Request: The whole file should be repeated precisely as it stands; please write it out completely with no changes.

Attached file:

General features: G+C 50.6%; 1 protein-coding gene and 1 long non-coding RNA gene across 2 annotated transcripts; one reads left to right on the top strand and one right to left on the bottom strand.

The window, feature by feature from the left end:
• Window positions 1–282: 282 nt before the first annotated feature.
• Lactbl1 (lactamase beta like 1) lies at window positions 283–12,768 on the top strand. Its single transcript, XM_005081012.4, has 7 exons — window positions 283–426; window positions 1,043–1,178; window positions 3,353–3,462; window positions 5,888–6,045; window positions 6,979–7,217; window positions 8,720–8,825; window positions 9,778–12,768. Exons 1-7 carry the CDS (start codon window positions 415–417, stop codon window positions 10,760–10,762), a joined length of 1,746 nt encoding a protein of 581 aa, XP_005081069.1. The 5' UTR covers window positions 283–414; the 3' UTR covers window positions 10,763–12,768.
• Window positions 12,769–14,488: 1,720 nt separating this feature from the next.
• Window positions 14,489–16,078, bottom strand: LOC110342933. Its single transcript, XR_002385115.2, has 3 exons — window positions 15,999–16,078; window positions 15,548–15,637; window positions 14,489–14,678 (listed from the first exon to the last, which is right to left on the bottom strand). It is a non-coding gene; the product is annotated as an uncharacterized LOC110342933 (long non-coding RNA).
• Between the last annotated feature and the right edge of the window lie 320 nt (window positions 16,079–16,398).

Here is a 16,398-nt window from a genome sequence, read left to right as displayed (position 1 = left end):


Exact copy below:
General features: G+C 50.6%; 1 protein-coding gene and 1 long non-coding RNA gene across 2 annotated transcripts; one reads left to right on the top strand and one right to left on the bottom strand.

The window, feature by feature from the left end:
• Window positions 1–282: 282 nt before the first annotated feature.
• Lactbl1 (lactamase beta like 1) lies at window positions 283–12,768 on the top strand. Its single transcript, XM_005081012.4, has 7 exons — window positions 283–426; window positions 1,043–1,178; window positions 3,353–3,462; window positions 5,888–6,045; window positions 6,979–7,217; window positions 8,720–8,825; window positions 9,778–12,768. Exons 1-7 carry the CDS (start codon window positions 415–417, stop codon window positions 10,760–10,762), a joined length of 1,746 nt encoding a protein of 581 aa, XP_005081069.1. The 5' UTR covers window positions 283–414; the 3' UTR covers window positions 10,763–12,768.
• Window positions 12,769–14,488: 1,720 nt separating this feature from the next.
• Window positions 14,489–16,078, bottom strand: LOC110342933. Its single transcript, XR_002385115.2, has 3 exons — window positions 15,999–16,078; window positions 15,548–15,637; window positions 14,489–14,678 (listed from the first exon to the last, which is right to left on the bottom strand). It is a non-coding gene; the product is annotated as an uncharacterized LOC110342933 (long non-coding RNA).
• Between the last annotated feature and the right edge of the window lie 320 nt (window positions 16,079–16,398).

Here is a 16,398-nt window from a genome sequence, read left to right as displayed (position 1 = left end):